North Sulawesi Floods Leave 13 Dead, Tens of Thousands Displaced

This picture taken on January 15, 2014 shows Indonesian residents (center R and back C) standing on roofs of houses submerged by flooding in Manado, the capital city of the North Sulawesi province of Indonesia. At least 13 people were killed after overnight flash floods and landslides hit Indonesia’s Sulawesi island, an official said on January 16. (AFP Photo)

This picture taken on January 15, 2014 shows Indonesian residents (center R and back C) standing on roofs of houses submerged by flooding in Manado, the capital city of the North Sulawesi province of Indonesia. At least 13 people were killed after overnight flash floods and landslides hit Indonesia’s Sulawesi island, an official said on January 16. (AFP Photo)

At least 13 people have been killed and 40,000 have fled their homes after torrential rain triggered flash floods and landslides on Indonesia’s northern Sulawesi island, officials said Thursday.

National Disaster Mitigation Agency (BNPB) Sutopo Purwo Nugroho described the flash floods as “massive,” adding the rains had also triggered numerous landslides across the mountainous region.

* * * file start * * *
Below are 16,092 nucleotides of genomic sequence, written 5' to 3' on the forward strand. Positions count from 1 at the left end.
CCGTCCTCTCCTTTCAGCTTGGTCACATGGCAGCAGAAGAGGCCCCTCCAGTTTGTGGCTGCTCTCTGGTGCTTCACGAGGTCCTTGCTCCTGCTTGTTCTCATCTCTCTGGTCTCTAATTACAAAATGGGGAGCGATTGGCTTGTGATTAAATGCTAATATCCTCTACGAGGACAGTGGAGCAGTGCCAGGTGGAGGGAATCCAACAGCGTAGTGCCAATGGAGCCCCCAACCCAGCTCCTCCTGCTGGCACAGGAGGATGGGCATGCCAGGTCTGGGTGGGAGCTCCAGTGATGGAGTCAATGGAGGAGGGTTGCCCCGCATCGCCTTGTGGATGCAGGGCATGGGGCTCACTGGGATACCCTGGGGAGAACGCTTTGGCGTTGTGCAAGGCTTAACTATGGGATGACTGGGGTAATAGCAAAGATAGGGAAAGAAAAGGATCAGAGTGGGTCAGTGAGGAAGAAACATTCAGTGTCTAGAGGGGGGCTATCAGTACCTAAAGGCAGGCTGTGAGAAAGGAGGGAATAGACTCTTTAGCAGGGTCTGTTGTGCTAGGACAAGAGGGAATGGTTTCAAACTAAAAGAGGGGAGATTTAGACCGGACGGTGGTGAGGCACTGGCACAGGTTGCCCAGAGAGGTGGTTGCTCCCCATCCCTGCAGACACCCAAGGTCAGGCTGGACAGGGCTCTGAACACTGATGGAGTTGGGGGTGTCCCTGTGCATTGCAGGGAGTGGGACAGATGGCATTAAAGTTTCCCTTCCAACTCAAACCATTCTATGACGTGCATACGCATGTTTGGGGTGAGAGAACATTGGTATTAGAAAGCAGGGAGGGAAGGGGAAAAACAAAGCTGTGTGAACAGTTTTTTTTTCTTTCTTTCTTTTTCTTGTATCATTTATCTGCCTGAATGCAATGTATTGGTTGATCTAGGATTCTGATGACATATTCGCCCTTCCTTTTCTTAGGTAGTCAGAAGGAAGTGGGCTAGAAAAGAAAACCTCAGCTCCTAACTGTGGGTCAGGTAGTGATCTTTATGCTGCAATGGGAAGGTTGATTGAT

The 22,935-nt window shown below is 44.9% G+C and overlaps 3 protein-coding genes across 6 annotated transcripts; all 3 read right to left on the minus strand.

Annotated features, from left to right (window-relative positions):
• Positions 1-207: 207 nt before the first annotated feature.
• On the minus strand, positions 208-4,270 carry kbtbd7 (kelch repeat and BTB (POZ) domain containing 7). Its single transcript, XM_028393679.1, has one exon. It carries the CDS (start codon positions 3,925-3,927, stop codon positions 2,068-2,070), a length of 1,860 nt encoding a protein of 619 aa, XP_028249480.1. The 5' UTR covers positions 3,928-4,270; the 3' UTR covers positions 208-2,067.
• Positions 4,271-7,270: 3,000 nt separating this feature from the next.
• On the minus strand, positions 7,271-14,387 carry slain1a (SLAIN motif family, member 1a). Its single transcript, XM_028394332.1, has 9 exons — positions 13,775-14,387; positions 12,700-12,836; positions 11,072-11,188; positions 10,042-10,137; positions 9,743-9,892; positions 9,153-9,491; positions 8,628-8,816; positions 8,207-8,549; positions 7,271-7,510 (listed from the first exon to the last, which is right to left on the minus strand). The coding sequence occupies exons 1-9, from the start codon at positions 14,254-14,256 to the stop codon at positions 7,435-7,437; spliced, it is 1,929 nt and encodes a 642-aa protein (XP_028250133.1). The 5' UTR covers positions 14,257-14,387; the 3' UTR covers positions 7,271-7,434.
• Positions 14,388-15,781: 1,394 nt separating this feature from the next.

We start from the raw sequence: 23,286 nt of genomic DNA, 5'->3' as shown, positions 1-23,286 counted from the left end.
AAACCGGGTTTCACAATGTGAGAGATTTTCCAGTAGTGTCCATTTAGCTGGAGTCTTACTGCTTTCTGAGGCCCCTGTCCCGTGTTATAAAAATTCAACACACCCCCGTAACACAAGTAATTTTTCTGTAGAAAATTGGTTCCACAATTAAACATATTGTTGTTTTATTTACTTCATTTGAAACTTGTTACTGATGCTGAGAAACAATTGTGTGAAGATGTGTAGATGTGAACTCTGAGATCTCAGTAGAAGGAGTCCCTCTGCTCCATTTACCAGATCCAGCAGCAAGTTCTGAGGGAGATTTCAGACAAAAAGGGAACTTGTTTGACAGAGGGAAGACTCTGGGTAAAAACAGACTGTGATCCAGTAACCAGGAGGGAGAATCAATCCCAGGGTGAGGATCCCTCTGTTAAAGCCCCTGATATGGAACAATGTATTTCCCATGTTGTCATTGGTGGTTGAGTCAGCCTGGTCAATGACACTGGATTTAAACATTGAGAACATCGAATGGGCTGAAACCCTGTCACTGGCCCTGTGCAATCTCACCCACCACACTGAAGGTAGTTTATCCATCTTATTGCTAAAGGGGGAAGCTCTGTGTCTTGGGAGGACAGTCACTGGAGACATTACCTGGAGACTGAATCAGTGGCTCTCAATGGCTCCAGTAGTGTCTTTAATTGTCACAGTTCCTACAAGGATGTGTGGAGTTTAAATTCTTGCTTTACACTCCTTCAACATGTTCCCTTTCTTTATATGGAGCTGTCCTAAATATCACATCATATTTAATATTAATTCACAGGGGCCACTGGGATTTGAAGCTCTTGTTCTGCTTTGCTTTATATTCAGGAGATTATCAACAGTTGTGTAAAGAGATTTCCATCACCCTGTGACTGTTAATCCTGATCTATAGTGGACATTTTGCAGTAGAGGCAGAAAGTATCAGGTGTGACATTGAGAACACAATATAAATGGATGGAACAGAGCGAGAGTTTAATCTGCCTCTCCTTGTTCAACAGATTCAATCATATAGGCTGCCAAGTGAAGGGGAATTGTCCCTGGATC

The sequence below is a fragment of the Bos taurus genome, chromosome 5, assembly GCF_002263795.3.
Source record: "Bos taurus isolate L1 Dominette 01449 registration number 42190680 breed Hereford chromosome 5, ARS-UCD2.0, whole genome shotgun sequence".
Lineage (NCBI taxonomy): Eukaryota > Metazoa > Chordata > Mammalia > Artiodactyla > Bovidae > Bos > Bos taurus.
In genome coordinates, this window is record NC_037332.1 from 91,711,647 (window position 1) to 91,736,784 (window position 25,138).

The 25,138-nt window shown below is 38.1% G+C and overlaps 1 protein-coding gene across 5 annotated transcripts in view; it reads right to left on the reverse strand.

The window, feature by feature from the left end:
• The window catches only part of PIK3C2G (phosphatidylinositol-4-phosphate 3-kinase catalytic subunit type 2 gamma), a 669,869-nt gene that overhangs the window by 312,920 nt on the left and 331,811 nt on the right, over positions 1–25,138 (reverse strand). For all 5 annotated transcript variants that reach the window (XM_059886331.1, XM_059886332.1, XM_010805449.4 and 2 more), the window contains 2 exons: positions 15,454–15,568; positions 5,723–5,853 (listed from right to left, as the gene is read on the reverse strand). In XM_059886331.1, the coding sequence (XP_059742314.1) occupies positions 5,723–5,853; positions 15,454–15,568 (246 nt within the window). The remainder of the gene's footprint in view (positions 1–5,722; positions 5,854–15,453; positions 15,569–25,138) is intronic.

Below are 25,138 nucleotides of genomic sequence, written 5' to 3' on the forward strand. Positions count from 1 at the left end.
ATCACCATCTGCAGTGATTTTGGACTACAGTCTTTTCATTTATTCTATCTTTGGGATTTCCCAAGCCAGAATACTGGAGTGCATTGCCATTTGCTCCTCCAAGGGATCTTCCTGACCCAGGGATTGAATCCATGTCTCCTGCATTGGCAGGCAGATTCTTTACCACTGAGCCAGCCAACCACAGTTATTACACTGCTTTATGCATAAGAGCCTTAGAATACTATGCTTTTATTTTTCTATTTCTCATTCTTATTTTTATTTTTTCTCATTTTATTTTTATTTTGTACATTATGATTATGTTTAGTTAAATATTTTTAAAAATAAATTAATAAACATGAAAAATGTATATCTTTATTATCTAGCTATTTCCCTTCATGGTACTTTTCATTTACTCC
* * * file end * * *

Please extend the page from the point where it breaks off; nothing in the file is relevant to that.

“Thirteen people were killed, two are missing and 40,000 people have been evacuated,” he said.

The North Sulawesi capital saw heavy showers since Tuesday evening, causing floods across its 11 subdistricts, according to the BNPB.

Rains also triggered floods and landslides in the neighboring district of Minahasa, where a person was found dead after a landslide buried 10 houses in Kembes village. Another person was declared missing.

Sutopo said water levels were as high as six meters in some areas along riverbanks and that the downtown area was under 1.5 meters.

“Four bridges collapsed,” Sutopo said on Wednesday. “Rains are still falling right now.”

Some people were trapped in their homes, he said, adding that evacuations remained underway, with the police, the military and volunteers working together.

Refugees have taken shelter at the Swissbell Hotel, the Tengunpura Hotell and the mayor’s office, among other places.

Sutopo said winds blew at high speeds in Manado during the downpours, between 15 and 20 knots, while waves reached five meters off the coast.

“Satellite images show that there are still a lot of clouds above North Sulawesi,” he said. “The potential for flooding remains pretty high.” The Jakarta Globe

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